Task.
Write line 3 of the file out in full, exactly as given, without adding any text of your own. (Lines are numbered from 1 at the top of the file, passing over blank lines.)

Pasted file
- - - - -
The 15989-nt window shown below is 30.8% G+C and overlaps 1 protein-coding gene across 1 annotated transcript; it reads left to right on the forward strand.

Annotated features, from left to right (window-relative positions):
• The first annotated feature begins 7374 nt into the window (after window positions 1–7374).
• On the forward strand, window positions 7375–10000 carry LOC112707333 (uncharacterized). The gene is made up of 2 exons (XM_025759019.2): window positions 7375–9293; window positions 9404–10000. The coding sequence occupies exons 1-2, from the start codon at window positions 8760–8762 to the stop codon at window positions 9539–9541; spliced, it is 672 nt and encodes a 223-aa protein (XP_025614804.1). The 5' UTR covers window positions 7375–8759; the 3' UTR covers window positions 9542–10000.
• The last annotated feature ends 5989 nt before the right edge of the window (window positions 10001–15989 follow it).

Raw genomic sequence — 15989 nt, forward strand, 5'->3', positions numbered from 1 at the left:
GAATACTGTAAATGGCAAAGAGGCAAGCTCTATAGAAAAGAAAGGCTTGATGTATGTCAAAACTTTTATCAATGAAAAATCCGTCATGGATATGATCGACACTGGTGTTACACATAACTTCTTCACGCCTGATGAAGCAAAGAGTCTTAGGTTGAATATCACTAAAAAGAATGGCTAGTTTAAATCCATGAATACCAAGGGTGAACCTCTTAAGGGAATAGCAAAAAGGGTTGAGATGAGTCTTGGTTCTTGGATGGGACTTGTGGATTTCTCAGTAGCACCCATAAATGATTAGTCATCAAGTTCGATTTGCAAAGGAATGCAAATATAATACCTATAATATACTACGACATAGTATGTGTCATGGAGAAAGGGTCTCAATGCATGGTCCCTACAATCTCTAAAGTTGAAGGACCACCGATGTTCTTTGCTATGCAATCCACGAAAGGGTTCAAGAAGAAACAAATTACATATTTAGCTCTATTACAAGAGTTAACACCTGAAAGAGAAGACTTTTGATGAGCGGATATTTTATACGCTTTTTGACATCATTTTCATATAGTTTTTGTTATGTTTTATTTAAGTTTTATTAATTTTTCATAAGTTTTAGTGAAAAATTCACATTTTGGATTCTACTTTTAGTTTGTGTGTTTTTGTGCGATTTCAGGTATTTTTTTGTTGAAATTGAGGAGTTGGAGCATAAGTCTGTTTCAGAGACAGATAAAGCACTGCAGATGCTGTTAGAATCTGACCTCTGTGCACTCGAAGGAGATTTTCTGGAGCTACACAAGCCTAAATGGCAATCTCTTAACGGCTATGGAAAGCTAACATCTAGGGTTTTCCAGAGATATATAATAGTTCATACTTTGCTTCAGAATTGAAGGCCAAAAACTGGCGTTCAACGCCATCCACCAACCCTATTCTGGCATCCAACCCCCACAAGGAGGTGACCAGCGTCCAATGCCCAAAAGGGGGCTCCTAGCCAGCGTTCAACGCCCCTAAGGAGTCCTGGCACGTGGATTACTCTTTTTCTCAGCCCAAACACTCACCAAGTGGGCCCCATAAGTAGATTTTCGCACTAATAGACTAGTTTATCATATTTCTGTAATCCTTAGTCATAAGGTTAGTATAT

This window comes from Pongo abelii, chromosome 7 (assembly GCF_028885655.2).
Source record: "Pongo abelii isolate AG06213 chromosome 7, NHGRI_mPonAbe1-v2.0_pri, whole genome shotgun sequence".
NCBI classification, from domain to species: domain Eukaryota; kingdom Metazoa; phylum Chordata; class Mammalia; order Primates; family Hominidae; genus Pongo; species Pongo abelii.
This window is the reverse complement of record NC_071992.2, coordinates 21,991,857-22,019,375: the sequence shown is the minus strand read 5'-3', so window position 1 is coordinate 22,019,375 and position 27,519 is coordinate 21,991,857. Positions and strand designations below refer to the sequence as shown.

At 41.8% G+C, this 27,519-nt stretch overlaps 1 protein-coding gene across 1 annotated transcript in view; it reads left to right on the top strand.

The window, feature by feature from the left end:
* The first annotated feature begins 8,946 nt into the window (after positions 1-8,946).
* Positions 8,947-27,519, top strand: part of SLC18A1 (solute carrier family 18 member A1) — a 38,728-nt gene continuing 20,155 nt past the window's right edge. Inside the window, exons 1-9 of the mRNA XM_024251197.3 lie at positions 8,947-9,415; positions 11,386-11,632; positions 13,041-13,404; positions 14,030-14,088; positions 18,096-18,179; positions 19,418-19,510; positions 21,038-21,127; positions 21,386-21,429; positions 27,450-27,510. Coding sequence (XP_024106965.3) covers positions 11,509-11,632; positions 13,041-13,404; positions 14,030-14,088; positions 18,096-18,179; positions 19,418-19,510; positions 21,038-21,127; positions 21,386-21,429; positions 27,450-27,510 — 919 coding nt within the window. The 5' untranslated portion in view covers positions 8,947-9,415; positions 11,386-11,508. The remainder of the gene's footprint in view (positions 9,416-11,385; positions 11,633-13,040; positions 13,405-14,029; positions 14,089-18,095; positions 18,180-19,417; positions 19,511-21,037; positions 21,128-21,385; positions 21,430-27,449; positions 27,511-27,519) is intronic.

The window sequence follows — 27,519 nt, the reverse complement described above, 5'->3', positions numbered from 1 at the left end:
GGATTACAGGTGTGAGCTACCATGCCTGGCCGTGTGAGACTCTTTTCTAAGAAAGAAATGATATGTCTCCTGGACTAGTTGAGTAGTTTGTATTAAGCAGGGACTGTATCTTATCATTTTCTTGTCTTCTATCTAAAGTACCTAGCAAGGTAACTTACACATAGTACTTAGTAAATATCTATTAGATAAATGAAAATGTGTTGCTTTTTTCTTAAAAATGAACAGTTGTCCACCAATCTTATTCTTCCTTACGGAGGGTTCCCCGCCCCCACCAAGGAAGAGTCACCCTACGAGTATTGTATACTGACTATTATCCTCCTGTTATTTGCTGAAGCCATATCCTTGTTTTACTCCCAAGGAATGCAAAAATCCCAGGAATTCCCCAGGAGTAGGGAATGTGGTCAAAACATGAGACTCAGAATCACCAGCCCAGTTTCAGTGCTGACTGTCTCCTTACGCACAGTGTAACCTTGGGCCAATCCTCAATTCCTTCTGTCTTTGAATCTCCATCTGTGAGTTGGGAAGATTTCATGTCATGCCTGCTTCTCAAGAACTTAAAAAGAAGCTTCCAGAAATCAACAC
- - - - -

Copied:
• The first annotated feature begins 7374 nt into the window (after window positions 1–7374).